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These are going to sting a little. You ready?
1. It’s going to get worse
Mobile is disrupting all aspects of the media business – behavior, revenue and brand – and we have yet to experience the full extent of its bite.
“I think things are probably much, much worse industry-wise than people acknowledge,” The Awl’s John Herrman explained to The Verge. “It is, to the web, what the web was to what came before it.”
This time, it’s not just print in the crosshairs. It’s everyone.
2. Everyone is a frenemy
The friend vs. frenemy argument is absurd. Everyone is a frenemy these days, battling for the same eyeballs and the same revenue which advertisers pay to reach them.
Technology companies are looking more like media companies, hiring their own editors. Some partnerships are complementary, others are substitutional, and it’s increasingly difficult to decipher which is which. That’s in large part because…
3. Opinions are drowning out facts
In an industry that’s more competitive and complex than ever, it’s nearly impossible to get the straight scoop on anything. Companies are extremely protective of mobile performance metrics, and partnership details are secured under NDAs.
Meanwhile, the explosion of user behavior data inside media companies creates its own cloud of confusion. There’s so much data, you can pretty much justify any plan of action with the right subset of numbers. It’s hard to know what’s really working.
Adding insult to injury, some pundits and tech writers are forming their own conclusions without any real data to support their opinions. They praise startups that aren’t growing and criticize partnerships that are working. The net effect is a growing sense of confusion.
I’d recommend reading mobile-savvy analysts like Benedict Evans with A16Z, Ben Thompson of Stratechery and Frederic Filloux of Monday Note. They have a good grasp on the product and business sides, and that’s where we should be paying attention.
4. Faster, better and easier always win
As history has shown us, users always gravitate toward user experiences that are faster, easier and better. And as an industry, they’ve gravitated away from us, consuming our content through superior mobile experiences.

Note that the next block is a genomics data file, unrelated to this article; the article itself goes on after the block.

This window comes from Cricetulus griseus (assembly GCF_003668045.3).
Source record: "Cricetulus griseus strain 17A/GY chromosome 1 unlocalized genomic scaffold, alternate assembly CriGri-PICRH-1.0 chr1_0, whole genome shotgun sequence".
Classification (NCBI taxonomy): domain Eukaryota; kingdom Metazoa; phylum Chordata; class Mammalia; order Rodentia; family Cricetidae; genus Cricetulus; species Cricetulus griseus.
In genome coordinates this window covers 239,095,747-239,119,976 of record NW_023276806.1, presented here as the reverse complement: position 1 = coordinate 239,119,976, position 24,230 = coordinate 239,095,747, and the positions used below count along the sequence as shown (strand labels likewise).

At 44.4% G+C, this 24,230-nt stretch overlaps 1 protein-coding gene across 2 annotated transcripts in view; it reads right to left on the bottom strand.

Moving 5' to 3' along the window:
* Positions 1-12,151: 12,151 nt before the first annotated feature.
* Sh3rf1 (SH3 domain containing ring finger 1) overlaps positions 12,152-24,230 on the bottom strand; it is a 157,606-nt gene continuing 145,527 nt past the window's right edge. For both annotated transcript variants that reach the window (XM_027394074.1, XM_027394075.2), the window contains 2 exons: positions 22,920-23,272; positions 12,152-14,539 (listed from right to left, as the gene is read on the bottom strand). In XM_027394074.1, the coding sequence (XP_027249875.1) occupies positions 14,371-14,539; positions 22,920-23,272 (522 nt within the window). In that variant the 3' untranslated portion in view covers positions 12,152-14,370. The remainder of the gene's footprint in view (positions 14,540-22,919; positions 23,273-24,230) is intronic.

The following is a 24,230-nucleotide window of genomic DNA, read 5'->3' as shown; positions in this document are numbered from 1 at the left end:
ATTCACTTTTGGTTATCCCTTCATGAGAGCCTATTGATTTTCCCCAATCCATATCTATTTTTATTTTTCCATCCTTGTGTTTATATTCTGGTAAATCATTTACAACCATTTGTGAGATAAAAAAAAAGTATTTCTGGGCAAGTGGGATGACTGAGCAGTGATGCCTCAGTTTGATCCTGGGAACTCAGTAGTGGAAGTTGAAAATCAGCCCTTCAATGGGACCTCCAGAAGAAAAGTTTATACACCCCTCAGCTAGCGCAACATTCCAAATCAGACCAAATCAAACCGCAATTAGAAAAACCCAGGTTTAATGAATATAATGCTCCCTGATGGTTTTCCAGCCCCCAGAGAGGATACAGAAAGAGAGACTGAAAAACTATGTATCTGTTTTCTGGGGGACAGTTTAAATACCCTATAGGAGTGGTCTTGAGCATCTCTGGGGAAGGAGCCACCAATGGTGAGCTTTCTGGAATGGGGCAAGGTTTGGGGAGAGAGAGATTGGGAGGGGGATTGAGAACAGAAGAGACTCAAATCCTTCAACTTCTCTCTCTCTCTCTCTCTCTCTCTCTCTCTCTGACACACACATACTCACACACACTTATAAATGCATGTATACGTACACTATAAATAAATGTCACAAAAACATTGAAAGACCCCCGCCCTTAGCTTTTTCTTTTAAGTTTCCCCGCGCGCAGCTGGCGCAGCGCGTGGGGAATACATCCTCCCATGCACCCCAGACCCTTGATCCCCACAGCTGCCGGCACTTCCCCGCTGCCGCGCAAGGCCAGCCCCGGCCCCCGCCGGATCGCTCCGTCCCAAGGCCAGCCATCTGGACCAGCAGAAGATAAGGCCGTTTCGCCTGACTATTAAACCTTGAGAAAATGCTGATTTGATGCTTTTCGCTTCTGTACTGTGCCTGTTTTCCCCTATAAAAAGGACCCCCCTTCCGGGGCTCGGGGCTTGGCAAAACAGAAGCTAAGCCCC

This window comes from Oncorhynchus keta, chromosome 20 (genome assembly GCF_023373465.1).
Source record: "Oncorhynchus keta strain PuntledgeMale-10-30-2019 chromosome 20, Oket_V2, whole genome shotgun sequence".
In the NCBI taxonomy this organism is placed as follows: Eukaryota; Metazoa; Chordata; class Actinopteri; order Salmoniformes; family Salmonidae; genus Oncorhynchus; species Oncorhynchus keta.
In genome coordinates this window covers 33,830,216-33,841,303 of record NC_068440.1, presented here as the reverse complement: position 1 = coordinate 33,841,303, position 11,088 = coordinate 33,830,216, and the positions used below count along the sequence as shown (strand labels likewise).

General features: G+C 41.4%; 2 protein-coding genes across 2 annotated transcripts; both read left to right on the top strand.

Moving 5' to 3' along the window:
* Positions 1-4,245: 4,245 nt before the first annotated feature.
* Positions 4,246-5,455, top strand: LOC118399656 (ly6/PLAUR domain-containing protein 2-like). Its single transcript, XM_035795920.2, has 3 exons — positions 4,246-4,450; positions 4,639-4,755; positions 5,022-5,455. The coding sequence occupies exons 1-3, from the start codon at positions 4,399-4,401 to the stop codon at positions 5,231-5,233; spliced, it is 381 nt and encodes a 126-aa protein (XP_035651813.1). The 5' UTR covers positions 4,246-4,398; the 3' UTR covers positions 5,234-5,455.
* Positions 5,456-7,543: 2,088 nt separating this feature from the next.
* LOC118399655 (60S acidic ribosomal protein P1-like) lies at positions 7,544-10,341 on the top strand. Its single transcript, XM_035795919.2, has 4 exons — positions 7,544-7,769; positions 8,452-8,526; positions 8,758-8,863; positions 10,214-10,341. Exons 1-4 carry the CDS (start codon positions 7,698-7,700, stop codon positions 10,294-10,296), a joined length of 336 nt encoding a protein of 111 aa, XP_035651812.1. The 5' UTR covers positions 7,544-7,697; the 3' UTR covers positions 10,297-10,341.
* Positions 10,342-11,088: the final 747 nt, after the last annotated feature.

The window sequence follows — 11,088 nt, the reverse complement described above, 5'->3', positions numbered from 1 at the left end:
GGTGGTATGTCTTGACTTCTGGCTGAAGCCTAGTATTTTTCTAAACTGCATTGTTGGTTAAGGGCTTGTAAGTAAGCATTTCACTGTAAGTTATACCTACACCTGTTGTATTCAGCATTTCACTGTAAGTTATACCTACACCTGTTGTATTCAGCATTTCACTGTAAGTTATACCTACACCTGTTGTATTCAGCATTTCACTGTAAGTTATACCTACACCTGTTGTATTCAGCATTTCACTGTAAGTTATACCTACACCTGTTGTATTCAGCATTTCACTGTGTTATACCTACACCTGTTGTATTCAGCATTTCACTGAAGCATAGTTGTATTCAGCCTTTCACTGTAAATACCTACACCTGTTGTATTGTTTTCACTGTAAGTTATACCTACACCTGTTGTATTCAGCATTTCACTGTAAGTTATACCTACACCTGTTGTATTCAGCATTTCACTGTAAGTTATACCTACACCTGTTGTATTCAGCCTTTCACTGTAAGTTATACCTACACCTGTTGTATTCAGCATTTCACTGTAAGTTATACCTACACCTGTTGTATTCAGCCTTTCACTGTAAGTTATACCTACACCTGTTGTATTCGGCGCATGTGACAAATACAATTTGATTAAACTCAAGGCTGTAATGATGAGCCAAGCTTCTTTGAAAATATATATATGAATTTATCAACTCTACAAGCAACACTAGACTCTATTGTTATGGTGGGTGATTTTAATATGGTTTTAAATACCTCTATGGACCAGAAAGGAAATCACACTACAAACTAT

More people get news from Facebook – 41% of U.S. adults – than any other source. That’s because it’s a faster, better and easier experience to get news.
Told you this would sting.
Sure, the tech giants have more resources, but let’s be honest: our industry isn’t known for obsessing about our users (for example, see “News sites are fatter and slower than ever.”) Few media organizations practice human-centered design, product teams are a relatively new phenomenon and most mobile media products still do just one thing: display abbreviated content from a single brand.
5. Apps are better
Let’s stop calling them sites; they’re apps. Facebook is an app. Twitter is an app. Snapchat is an app. Apple News is an app. Netflix is an app. Some of them also have sites that get a small fraction of their overall traffic (~ 15% for FB and Twitter), but the distribution disruption is driven almost entirely by apps and the ecosystems designed to make them flourish.
Most of your web referrals are viewed in someone else’s app.
Apps are easier, faster and better for this sort of thing (Facebook “Instant Articles” is exhibit A), and apps are extending into new devices: wearables, TVs and cars, where web browsers are nowhere to be found. Apple and Google are incentivized to keep it that way.
6. Websites are in behavioral decline
“I hate browsing the web on my phone,” admits The Verge’s Nilay Patel. Everyone does.
Users don’t type in URLs on their phones. They tap apps, they tap links in apps, they tap notifications, they search in the device’s built-in search bar and they increasingly use Siri and Google Voice to search. When users are looking at a web page on a phone, they’re almost always doing it inside an app (which they think is the app, not a website.)
As mobile grows, user behavior is shifting from websites to apps as the entry points. Or as Sergio Nouvel calls it in UX Magazine, it’s a “shift from web pages to digital products, tools and ecosystems.”
Yes, we all love the openness of the web, but the industry needs to skip through the stages of grief to “acceptance” as quickly as possible. No, websites aren’t dead. But they’re in a steep decline for the foreseeable future. Once we realize the depth of this behavioral shift, the more we understand how to capitalize on it.